This is the seventieth entry in the Scratching That Itch series, wherein I randomly select and write about one of the 1741 games and game-related things included in the itch.io Bundle for Racial Justice and Equality. The Bundle raised $8,149,829.66 split evenly between the NAACP Legal Defense and Education Fund and Community Bail Fund, but don’t worry if you missed it. There are plenty of ways you can help support the vital cause of racial justice; try here for a start. Lastly, as always, you may click on images to view larger versions.
Duke DeCorticus is dying!
It would seem that this is shocking news to Melsonian Arts Council, but I must admit that I don’t actually know who Duke DeCorticus is.
Fronds of Benevolence is an adventure module for the tabletop role-playing game Troika!. Fortunately for us, not only is Troika! included in the bundle, it has already appeared in Scratching That Itch. In fact, it was even one of the highlights from year one, honored for the best Gene Wolfe reference. That means you can go read all about the base game before continuing, if you so desire. Melsonian Arts Council are the developers of Troika!, so Fronds of Benevolence can be considered an official adventure, but it gives specific writing and illustration credit to Andrew Walter. The production values in this 48-page chapbook are just as high as the book for the base game, and indeed it is available in physical printed form from the Melsonian Arts Council site, but the version in the bundle is, like the base game, digital only.
The adventure is designed for 4-6 players, so — as usual — I can’t actually play it. I can, however, read through it and offer my impressions. I actually found Fronds of Benevolence very helpful in understanding how Troika! itself works in practice. The book for the base game lays out its bizarre setting, full of magic and technology, intersecting dimensional planes and strange creatures, with so many things included that it’s hard to tell what a campaign would be like to play. This adventure offers an excellent example. It begins in Plandra, a small duchy ruled since time immemorial by the noble plant creature Duke DeCorticus. But all is not well in Plandra, with sedition taking hold, possibly sowed by agents from the south. You see, that’s where Duke DeCorticus usually gets the “rare earths” that he requires to live. In the book, rare earths are mysterious and possibly extradimensional substances that can only be found in small quantities in very specific places, but the term is a real one: “rare earth elements” is another term for the lanthanides (plus yttrium and scandium), elements that do indeed occur only rarely on Earth and which are used in electronics and metallurgy (especially dysprosium and neodymium). Regardless, shipments of rare earths from The Wall far to the south have ceased, with only a brusque notice that offers no explanation. Players must race against the clock as they travel south to try to find some rare earths and save the Duke’s life.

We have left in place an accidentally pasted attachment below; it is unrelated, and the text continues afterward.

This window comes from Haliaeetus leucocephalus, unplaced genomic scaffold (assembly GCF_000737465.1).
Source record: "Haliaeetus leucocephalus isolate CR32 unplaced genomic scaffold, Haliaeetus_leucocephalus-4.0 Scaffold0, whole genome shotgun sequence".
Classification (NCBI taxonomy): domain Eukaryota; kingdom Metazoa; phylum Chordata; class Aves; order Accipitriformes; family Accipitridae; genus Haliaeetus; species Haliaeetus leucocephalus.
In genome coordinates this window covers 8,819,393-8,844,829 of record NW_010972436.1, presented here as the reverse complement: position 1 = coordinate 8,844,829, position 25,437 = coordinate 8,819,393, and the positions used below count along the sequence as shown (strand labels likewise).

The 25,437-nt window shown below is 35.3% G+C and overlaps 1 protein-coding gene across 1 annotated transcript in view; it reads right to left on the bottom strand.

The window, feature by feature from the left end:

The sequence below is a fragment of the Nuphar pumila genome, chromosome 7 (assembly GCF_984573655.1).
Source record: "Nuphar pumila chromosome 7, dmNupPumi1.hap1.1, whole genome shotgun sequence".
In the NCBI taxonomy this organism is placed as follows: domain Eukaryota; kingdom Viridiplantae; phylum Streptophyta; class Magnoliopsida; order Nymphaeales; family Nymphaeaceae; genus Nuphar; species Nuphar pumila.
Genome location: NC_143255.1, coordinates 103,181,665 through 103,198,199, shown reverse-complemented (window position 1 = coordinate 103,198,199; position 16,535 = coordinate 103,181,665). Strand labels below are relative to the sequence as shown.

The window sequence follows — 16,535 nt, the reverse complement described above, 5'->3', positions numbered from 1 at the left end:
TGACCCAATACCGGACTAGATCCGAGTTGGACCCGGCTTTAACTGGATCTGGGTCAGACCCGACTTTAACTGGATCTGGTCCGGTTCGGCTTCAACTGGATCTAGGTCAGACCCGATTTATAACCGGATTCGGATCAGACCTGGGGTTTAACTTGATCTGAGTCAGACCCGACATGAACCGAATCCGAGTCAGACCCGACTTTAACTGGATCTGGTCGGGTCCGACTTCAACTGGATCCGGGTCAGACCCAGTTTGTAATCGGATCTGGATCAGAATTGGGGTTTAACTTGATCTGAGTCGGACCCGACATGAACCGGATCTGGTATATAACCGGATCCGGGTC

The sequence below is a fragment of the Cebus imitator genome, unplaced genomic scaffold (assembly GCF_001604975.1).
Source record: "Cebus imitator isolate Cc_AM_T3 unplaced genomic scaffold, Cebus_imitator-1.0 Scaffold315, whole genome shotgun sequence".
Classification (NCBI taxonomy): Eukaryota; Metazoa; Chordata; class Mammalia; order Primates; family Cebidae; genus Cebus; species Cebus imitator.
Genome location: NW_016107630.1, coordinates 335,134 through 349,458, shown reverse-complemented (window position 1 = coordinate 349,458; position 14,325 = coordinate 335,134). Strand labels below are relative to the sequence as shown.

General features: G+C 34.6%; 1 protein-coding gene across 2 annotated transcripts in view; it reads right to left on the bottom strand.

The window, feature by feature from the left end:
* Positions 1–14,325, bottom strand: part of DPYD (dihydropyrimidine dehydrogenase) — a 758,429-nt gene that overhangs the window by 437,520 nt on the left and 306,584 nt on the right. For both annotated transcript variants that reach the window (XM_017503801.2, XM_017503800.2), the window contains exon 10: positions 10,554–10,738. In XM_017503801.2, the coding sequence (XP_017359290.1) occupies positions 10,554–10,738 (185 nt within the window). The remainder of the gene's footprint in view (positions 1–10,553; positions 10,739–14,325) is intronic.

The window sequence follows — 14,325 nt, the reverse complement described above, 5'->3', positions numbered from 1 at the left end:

Regarding the journey at the center of this adventure, the book makes a big point about it being a “pointcrawl” instead of a “hexcrawl”. Rather than explaining these terms, it links to a blog (not affiliated with Melsonian Arts Council) that offers what I can only describe as far too much information. I eventually realized that the two concepts are actually very simple. A hexcrawl is a design in which the explorable area of the world is translated into a hex-based map, with players free to travel wherever they wish, even if that is hex after hex of empty wilderness. To take an example from Scratching That Itch, the mini-adventure 1-6 Oozes in the Dark uses such a map system. A pointcrawl is instead designed around specific points of interest, connected to each other via travel paths (literal paths, vehicle routes, etc.) and leaves out a detailed map of the wilderness. That wilderness is still there, of course, and players are still free to wander wherever they wish, but travel between the main points can be somewhat abstracted and players can focus on locales important to the story. These two designs seem straightforward and obvious to me, but I got the impression that among veteran players of tabletop role-playing games the hexcrawl concept is so deeply ingrained that they must spend a lot of time and effort convincing themselves that a pointcrawl system might actually be more fun. For what it’s worth, the one and only group that I’ve ever played a tabletop role-playing game with (Dungeons & Dragons 5th Edition) opted for a pointcrawl approach and it worked just fine.